Bastow, Sarah L. (2013) Edwin Sandys, Archbishop of York 1577-88, ‘Stiff-Necked, Wilful And Obstinate’. Northern history: a review of the history of the North of England., 50 (2). pp. 239-256. ISSN 0078-172X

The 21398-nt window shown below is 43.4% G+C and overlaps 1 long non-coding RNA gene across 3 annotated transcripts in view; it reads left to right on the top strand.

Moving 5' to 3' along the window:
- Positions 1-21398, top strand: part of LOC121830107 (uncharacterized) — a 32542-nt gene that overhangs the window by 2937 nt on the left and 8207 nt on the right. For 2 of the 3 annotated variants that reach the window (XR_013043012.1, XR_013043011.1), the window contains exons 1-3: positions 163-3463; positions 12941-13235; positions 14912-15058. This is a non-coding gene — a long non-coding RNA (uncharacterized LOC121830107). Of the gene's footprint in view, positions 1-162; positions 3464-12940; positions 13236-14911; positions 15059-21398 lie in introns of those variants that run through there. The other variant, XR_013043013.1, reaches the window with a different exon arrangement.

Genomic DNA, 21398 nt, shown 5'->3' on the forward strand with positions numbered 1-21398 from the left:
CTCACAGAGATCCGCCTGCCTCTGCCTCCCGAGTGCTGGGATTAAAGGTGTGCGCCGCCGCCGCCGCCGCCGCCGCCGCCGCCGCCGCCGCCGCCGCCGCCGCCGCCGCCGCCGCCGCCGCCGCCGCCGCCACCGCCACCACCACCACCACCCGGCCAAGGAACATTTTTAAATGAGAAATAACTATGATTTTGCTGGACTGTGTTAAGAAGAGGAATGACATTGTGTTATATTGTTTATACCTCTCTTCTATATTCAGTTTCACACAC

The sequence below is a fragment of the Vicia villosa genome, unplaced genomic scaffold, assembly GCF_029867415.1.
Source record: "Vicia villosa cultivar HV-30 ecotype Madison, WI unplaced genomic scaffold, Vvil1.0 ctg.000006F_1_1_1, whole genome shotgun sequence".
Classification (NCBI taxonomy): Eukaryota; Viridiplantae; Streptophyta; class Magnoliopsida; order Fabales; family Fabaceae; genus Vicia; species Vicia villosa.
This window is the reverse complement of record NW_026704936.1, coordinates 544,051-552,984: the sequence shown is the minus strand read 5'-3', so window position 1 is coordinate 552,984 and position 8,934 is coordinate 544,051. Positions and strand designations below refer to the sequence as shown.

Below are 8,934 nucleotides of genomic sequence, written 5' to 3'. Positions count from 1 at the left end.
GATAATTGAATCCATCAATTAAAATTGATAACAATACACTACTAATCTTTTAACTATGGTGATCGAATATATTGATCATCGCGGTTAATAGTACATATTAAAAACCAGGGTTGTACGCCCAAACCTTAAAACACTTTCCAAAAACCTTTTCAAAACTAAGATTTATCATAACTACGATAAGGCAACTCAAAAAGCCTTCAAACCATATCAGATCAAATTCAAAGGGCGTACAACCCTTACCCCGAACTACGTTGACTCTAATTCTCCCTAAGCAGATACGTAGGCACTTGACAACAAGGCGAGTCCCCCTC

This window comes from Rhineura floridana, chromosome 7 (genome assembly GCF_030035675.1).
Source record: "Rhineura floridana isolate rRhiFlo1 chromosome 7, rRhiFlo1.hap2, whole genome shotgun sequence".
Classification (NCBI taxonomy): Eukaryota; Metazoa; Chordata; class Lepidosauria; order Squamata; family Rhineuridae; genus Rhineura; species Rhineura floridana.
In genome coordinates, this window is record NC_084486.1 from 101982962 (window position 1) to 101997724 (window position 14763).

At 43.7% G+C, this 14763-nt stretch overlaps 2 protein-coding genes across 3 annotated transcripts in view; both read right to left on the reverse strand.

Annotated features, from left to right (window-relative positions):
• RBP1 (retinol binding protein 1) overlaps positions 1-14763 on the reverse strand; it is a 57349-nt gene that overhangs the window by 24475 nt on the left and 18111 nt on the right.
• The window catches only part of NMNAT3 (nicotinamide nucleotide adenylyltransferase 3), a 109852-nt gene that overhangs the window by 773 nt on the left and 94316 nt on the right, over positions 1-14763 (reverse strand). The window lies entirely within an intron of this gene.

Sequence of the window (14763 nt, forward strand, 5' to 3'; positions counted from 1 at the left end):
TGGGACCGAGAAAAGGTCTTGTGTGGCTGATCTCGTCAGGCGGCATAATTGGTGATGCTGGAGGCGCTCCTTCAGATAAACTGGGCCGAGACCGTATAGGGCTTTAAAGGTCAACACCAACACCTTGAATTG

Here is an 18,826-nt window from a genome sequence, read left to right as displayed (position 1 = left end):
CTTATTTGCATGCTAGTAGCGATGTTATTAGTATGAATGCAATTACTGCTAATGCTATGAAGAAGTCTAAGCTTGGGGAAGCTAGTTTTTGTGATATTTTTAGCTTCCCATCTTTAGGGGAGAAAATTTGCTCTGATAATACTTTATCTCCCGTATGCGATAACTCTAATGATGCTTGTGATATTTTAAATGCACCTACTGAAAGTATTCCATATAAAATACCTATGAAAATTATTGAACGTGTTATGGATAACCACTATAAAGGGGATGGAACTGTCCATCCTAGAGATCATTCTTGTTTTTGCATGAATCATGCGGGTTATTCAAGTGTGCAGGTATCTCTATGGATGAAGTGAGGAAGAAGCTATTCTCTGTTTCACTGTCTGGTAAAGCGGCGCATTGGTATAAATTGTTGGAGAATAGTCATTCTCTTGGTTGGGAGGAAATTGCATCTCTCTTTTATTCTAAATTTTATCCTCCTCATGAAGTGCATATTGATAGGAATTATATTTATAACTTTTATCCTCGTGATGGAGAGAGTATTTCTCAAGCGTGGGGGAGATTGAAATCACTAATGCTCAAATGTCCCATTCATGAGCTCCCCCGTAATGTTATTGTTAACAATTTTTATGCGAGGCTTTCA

IN JANUARY 1577, William Cecil, Lord Burghley, wrote to Henry Hastings, 3rd Earl of Huntingdon and Lord President of the Council in the North, to inform him that Queen Elizabeth I had nominated Bishop Sandys of London to be the new Archbishop of York. His letter was also intended to enlist Huntingdon’s help in securing the houses of Bishopthorpe and Cawood for Sandys’ use.1 Edwin Sandys had risen from Bishop of Worcester to Bishop of London, and his progression through the ranks of the ecclesiastical hierarchy of the Elizabethan Church echoed the progress of his predecessor at York, Edmund Grindal. Having succeeded Grindal as Bishop of London he was once again to replace him, this time at York, whilst Grindal went on to be Archbishop of Canterbury. In contrast to Grindal’s career, Sandys left in his wake a trail of complaints about his financial dealings, which were often exacerbated by his rather irascible personality which seemed to engender disputes. At the end of April 1577 Sandys took ‘farewell’ as the key theme of the sermon he delivered at St Paul’s Cross prior to taking up his office at York. The sermon ‘For the Rest, Brethren, Fare ye well’ expressed Sandys’ genuine regret at leaving London, making comparison between his situation and that of St Paul, who was called away from his diligent labours at Corinth to preach elsewhere.2 Adamant that he would not forget those he left behind, he was keen to state that he was not a saint like St Paul, but that he too had loved his congregation and had sought to persuade rather than to use correction to reform transgressors.3 Sandys’ assertion that where there was ‘backwardness in knowledge, there must needs be also weakness of faith’, was an early indication of how he was to view the North.4 His translation to the archbishopric of York was also to be part of a move to convert the Catholic North, but it was not just recusants who were to be Sandys’ antagonists, as he was also to find himself in conflict with those who should have been his Protestant allies. This article will demonstrate that Sandys was at odds not just with the Catholic priests engaged in reconverting the nation and their papist congregations but also with those who should have been his natural allies. Sandys was in constant conflict with fellow Protestants who were engaged in the same tasks as him, namely creating a godly community in the North. Yet when examined in context, these quarrels sprang from a desire to secure the Church’s property, safeguard the Church’s reputation and to ensure that, as Archbishop of the province, he could genuinely fulfil what he saw as his duty, to educate the unenlightened.

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